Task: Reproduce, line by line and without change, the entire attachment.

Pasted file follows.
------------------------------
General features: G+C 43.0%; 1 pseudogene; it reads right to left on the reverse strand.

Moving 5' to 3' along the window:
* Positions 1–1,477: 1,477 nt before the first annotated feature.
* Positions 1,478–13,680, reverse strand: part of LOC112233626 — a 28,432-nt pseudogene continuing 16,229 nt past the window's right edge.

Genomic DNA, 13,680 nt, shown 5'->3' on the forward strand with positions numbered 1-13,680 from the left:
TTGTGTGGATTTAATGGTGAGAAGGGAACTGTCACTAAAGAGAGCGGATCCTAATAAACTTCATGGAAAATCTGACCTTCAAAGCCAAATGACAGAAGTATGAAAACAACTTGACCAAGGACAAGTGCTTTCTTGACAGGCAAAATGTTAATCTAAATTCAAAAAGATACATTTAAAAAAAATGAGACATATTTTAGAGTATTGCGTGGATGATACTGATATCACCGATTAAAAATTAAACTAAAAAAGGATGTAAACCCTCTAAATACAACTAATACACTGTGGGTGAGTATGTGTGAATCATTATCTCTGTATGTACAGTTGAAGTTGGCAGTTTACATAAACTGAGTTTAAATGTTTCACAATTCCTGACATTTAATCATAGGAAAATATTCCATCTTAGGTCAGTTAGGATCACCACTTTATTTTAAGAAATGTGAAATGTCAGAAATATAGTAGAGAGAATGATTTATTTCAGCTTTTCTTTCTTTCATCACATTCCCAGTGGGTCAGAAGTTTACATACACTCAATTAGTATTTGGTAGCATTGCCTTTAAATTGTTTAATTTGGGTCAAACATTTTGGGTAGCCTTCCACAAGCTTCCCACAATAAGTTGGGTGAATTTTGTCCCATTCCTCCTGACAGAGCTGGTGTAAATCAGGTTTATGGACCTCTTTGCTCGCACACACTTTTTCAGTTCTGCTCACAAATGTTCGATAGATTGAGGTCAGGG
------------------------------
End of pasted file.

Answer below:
General features: G+C 43.0%; 1 pseudogene; it reads right to left on the reverse strand.

Moving 5' to 3' along the window:
* Positions 1–1,477: 1,477 nt before the first annotated feature.
* Positions 1,478–13,680, reverse strand: part of LOC112233626 — a 28,432-nt pseudogene continuing 16,229 nt past the window's right edge.

Genomic DNA, 13,680 nt, shown 5'->3' on the forward strand with positions numbered 1-13,680 from the left:
TTGTGTGGATTTAATGGTGAGAAGGGAACTGTCACTAAAGAGAGCGGATCCTAATAAACTTCATGGAAAATCTGACCTTCAAAGCCAAATGACAGAAGTATGAAAACAACTTGACCAAGGACAAGTGCTTTCTTGACAGGCAAAATGTTAATCTAAATTCAAAAAGATACATTTAAAAAAAATGAGACATATTTTAGAGTATTGCGTGGATGATACTGATATCACCGATTAAAAATTAAACTAAAAAAGGATGTAAACCCTCTAAATACAACTAATACACTGTGGGTGAGTATGTGTGAATCATTATCTCTGTATGTACAGTTGAAGTTGGCAGTTTACATAAACTGAGTTTAAATGTTTCACAATTCCTGACATTTAATCATAGGAAAATATTCCATCTTAGGTCAGTTAGGATCACCACTTTATTTTAAGAAATGTGAAATGTCAGAAATATAGTAGAGAGAATGATTTATTTCAGCTTTTCTTTCTTTCATCACATTCCCAGTGGGTCAGAAGTTTACATACACTCAATTAGTATTTGGTAGCATTGCCTTTAAATTGTTTAATTTGGGTCAAACATTTTGGGTAGCCTTCCACAAGCTTCCCACAATAAGTTGGGTGAATTTTGTCCCATTCCTCCTGACAGAGCTGGTGTAAATCAGGTTTATGGACCTCTTTGCTCGCACACACTTTTTCAGTTCTGCTCACAAATGTTCGATAGATTGAGGTCAGGG